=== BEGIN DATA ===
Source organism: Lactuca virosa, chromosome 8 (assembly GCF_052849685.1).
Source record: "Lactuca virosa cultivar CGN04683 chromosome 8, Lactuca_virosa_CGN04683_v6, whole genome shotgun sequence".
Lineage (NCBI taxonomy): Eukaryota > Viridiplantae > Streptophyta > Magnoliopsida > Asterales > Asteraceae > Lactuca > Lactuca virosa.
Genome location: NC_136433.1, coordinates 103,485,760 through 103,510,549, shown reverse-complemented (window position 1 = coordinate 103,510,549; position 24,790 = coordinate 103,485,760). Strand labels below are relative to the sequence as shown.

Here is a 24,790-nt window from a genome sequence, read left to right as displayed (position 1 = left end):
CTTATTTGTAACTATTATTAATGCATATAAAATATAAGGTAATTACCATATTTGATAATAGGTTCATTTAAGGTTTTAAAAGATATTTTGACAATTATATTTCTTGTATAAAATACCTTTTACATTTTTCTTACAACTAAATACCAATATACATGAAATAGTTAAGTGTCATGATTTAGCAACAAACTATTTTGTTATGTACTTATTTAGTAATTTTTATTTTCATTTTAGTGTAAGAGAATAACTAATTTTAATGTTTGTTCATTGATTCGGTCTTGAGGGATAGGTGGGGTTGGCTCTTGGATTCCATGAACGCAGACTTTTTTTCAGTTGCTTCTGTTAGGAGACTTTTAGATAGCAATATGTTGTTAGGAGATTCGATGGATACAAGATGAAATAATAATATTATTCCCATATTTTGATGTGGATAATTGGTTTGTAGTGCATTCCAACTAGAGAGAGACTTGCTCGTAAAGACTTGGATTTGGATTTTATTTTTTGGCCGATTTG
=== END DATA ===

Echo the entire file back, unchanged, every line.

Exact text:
Source organism: Lactuca virosa, chromosome 8 (assembly GCF_052849685.1).
Source record: "Lactuca virosa cultivar CGN04683 chromosome 8, Lactuca_virosa_CGN04683_v6, whole genome shotgun sequence".
Lineage (NCBI taxonomy): Eukaryota > Viridiplantae > Streptophyta > Magnoliopsida > Asterales > Asteraceae > Lactuca > Lactuca virosa.
Genome location: NC_136433.1, coordinates 103,485,760 through 103,510,549, shown reverse-complemented (window position 1 = coordinate 103,510,549; position 24,790 = coordinate 103,485,760). Strand labels below are relative to the sequence as shown.

Here is a 24,790-nt window from a genome sequence, read left to right as displayed (position 1 = left end):
CTTATTTGTAACTATTATTAATGCATATAAAATATAAGGTAATTACCATATTTGATAATAGGTTCATTTAAGGTTTTAAAAGATATTTTGACAATTATATTTCTTGTATAAAATACCTTTTACATTTTTCTTACAACTAAATACCAATATACATGAAATAGTTAAGTGTCATGATTTAGCAACAAACTATTTTGTTATGTACTTATTTAGTAATTTTTATTTTCATTTTAGTGTAAGAGAATAACTAATTTTAATGTTTGTTCATTGATTCGGTCTTGAGGGATAGGTGGGGTTGGCTCTTGGATTCCATGAACGCAGACTTTTTTTCAGTTGCTTCTGTTAGGAGACTTTTAGATAGCAATATGTTGTTAGGAGATTCGATGGATACAAGATGAAATAATAATATTATTCCCATATTTTGATGTGGATAATTGGTTTGTAGTGCATTCCAACTAGAGAGAGACTTGCTCGTAAAGACTTGGATTTGGATTTTATTTTTTGGCCGATTTG